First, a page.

Again I would like to stress this isn't suggesting or encouraging sprawl to the project - it is quite valid to start with one instance of Family, Genus and Species for a give use case e.g. to support 5G VNF edge deployments - my target is enable a flexible framework to add within the Akraino blueprint framework as time and new releases occur even if we only start with one or two possibilities initially.

Andrew

-----Original Message-----
From: Andrew Wilkinson <andrew.wilkinson@...>
Sent: Thursday, September 13, 2018 4:02 PM
To: tsc-voting@...
Subject: Re: [tsc-private] Akraino Blueprint Technical Charter

As we may be discussing this in multiple forums/email lists so apologies if this is a repeat for some on the this list but sending again to make sure all see it.

I think there are fundamentally 3 levels involved in the inception of new family of PODs to the deployment of an actual physical Akraino POD at an actual site.

3. The lowest is exact and defined by a set of yaml files that build the actual POD deployed to a site. This is down to the number of compute, type of compute, SW versions, names of servers etc etc. If I say change from 3 to 4 compute in a POD this level changes as one or more of the yaml files changes

Then the first two levels would be

1. The Blueprint level as the highest level. This is for example a 'Network Cloud' blueprint or the 'StarlingX' blueprint or whatever is approved/offered to the community. Within this characterization the are a number of immutable characteristics that make it that blueprint that blueprint and fundamentally differen to other blueprints e.g. (not i.e.!) use of airship, installation of OpenStack etc.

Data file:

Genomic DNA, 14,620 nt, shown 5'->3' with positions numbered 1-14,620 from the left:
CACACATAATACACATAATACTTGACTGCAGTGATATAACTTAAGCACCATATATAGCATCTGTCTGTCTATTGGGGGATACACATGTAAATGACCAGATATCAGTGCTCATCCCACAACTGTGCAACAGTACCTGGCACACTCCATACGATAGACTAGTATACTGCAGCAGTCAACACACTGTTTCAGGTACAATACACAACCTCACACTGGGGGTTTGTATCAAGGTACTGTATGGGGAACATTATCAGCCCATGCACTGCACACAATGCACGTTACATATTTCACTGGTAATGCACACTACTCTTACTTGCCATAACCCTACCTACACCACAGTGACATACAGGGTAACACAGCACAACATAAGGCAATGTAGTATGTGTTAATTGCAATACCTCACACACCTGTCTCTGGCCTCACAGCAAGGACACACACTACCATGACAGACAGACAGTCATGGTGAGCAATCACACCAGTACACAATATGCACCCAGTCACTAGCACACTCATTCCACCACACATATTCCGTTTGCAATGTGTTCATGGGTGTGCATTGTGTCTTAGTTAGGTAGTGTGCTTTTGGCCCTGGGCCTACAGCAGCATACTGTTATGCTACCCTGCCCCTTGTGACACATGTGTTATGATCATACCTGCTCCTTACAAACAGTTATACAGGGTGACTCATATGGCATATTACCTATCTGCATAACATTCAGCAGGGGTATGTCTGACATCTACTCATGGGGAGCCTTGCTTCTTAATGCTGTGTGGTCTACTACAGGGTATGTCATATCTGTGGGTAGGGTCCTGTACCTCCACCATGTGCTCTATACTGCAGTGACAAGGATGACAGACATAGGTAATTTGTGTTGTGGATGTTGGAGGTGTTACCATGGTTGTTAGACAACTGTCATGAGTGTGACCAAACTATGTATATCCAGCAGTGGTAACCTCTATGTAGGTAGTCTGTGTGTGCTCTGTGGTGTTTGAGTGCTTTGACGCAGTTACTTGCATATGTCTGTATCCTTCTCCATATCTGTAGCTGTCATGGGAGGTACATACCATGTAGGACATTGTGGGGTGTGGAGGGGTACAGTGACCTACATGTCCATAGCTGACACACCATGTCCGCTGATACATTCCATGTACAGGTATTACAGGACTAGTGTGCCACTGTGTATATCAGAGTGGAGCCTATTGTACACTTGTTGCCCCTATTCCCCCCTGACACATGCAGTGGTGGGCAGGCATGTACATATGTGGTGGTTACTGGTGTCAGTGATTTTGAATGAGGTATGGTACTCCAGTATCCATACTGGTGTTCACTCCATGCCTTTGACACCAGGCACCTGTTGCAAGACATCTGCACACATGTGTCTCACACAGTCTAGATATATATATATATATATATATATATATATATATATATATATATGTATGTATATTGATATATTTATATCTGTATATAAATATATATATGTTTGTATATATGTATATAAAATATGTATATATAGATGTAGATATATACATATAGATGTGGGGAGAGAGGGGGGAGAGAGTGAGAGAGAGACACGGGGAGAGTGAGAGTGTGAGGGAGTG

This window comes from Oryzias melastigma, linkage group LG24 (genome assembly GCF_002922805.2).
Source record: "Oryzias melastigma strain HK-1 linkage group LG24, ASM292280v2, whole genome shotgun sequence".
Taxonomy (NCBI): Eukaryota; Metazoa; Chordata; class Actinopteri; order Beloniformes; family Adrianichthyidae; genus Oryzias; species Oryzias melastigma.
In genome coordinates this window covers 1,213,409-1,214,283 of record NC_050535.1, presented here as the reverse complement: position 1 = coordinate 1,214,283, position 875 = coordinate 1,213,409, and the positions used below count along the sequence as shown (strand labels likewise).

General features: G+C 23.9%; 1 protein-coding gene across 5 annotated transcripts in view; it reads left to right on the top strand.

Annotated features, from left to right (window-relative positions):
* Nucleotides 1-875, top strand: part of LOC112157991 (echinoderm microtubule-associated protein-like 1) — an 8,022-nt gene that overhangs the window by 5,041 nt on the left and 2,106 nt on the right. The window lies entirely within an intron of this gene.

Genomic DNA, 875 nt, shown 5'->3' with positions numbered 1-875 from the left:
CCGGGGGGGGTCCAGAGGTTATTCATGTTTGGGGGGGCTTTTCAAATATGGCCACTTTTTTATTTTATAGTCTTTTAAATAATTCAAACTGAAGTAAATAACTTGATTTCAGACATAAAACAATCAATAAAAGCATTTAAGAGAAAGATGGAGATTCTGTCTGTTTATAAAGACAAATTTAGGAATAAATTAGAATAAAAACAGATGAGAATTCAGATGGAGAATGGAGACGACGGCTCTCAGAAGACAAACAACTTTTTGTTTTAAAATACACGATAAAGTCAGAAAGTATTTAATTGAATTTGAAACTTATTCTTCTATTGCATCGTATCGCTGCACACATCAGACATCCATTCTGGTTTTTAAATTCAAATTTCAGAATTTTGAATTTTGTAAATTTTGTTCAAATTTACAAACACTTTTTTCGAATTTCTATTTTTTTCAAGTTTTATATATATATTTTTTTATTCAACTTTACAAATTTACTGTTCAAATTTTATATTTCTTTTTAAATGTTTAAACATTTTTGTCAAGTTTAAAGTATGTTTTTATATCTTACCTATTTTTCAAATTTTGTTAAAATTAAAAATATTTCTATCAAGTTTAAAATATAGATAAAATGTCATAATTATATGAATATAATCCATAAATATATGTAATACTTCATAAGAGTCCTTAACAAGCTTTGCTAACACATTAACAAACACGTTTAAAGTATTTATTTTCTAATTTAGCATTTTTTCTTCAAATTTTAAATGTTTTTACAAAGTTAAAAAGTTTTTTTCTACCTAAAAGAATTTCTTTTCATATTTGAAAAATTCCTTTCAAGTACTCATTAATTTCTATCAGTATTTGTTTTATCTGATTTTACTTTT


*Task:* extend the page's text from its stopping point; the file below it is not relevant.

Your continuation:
2. The Blueprint Specification. This allows variation of major components of the blueprint e.g. the use of say Dell over HP compute, the use of Ubuntu over say Centos etc etc. It's important to note there could be just one specification or a number depending on a given blueprint.

I gave these names in keeping with the opensource community's love of animal themes and borrowed from the Linnaeus biological taxonomy structure : Blueprint Family (1) , Genus (2) and Species (3)

We should review this as a proposal at the next blueprint session.

Andrew

-----Original Message-----
From: tsc-voting@... <tsc-voting@...> On Behalf Of Takeshi Kuwahara
Sent: Wednesday, September 12, 2018 7:49 AM
To: tsc-voting@...
Subject: Re: [tsc-private] Akraino Blueprint Technical Charter

Dear team,

A blueprint specification template should support various use cases and requirements. On the other hand, it is not always easy to list up all the possible use cases and requirements to be supported by a blueprint when it's proposed. Also, it is necessary to energize the community by providing a mechanism that is easy to accept various proposals.
Therefore, the community needs to be able to update existing blueprint specification templates when necessary. Major triggers of such update are:

A) Major/minor version update of a software component included in a given blueprint specification template. Example: Ubuntu 18.04.1 -> 18.04.2

B) Newer generation of a hardware component included in a given blueprint specification template. Example: Dell R740 -> R750

C) Proposal of new use cases and requirements/test cases which could be solved by updating an existing blueprint specification template through feature updates and/or template options updates. Example: Lower latency Network Cloud